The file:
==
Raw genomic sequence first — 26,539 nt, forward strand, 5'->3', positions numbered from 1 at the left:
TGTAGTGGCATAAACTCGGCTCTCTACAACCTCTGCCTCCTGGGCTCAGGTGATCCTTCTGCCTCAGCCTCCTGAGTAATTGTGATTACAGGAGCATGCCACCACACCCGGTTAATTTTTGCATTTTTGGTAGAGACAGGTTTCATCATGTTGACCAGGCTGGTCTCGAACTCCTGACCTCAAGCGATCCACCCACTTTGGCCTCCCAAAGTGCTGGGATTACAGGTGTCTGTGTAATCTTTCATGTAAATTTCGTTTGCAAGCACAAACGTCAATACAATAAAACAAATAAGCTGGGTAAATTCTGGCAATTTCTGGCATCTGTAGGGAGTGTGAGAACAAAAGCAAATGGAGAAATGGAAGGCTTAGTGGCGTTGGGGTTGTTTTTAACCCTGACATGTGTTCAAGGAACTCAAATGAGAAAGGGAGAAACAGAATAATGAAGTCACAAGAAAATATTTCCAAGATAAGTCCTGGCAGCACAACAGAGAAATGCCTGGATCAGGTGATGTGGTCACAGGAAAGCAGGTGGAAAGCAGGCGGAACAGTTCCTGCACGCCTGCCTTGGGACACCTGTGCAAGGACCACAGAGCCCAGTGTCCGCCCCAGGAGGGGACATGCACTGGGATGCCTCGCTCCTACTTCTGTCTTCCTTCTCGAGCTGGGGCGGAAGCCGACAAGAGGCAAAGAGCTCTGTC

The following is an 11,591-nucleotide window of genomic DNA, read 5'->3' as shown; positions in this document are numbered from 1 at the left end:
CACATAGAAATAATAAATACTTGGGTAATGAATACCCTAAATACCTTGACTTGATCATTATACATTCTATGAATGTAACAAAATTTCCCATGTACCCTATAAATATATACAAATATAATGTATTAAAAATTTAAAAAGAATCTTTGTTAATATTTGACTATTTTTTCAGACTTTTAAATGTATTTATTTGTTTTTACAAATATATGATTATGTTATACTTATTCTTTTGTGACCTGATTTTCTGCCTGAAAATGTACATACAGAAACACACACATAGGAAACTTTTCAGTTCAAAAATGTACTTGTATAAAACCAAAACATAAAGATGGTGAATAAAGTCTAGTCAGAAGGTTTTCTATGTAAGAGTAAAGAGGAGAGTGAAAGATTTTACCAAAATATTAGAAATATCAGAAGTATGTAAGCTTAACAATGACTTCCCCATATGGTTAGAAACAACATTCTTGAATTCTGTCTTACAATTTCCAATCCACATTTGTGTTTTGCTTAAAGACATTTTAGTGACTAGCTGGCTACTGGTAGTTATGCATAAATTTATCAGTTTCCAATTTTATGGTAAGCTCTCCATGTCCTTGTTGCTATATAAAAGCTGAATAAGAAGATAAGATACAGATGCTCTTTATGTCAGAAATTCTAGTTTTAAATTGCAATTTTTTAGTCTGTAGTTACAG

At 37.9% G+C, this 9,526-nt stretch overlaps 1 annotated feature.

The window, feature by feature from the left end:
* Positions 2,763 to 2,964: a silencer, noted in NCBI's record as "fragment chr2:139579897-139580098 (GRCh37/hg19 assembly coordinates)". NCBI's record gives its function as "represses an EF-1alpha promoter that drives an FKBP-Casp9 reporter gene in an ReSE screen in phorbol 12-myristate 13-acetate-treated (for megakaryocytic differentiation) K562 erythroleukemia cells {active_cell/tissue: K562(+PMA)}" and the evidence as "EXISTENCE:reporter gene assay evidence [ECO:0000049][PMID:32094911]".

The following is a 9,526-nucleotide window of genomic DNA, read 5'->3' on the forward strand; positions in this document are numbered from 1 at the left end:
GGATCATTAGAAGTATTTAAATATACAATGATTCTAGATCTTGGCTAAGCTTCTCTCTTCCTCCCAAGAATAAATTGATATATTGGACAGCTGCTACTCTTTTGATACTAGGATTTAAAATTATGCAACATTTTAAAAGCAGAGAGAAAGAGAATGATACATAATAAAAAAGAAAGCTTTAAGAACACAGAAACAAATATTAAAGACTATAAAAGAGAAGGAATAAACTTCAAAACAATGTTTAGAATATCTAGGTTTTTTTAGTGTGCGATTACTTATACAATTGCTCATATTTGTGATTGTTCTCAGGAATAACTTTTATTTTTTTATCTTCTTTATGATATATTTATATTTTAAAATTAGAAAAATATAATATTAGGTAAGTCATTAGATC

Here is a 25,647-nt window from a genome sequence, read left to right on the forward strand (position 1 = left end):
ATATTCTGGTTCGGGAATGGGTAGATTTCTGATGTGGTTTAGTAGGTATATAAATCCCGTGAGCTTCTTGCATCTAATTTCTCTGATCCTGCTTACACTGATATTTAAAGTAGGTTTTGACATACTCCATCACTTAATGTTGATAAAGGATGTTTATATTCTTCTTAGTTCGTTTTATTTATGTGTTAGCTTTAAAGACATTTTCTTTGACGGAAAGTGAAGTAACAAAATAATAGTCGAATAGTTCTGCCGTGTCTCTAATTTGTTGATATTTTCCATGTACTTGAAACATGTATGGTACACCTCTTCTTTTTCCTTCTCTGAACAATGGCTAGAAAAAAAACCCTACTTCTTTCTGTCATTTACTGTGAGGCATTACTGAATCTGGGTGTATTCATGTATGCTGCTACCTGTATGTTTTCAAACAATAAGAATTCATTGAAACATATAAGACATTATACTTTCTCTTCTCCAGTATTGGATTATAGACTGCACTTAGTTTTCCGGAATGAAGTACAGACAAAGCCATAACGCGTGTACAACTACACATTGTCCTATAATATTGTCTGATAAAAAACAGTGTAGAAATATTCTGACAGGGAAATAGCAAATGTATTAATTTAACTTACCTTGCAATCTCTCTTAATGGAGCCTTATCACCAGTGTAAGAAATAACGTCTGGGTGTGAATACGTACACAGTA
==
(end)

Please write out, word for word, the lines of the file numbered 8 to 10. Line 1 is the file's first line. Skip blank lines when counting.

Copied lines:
The following is a 9,526-nucleotide window of genomic DNA, read 5'->3' on the forward strand; positions in this document are numbered from 1 at the left end:
GGATCATTAGAAGTATTTAAATATACAATGATTCTAGATCTTGGCTAAGCTTCTCTCTTCCTCCCAAGAATAAATTGATATATTGGACAGCTGCTACTCTTTTGATACTAGGATTTAAAATTATGCAACATTTTAAAAGCAGAGAGAAAGAGAATGATACATAATAAAAAAGAAAGCTTTAAGAACACAGAAACAAATATTAAAGACTATAAAAGAGAAGGAATAAACTTCAAAACAATGTTTAGAATATCTAGGTTTTTTTAGTGTGCGATTACTTATACAATTGCTCATATTTGTGATTGTTCTCAGGAATAACTTTTATTTTTTTATCTTCTTTATGATATATTTATATTTTAAAATTAGAAAAATATAATATTAGGTAAGTCATTAGATC

Here is a 25,647-nt window from a genome sequence, read left to right on the forward strand (position 1 = left end):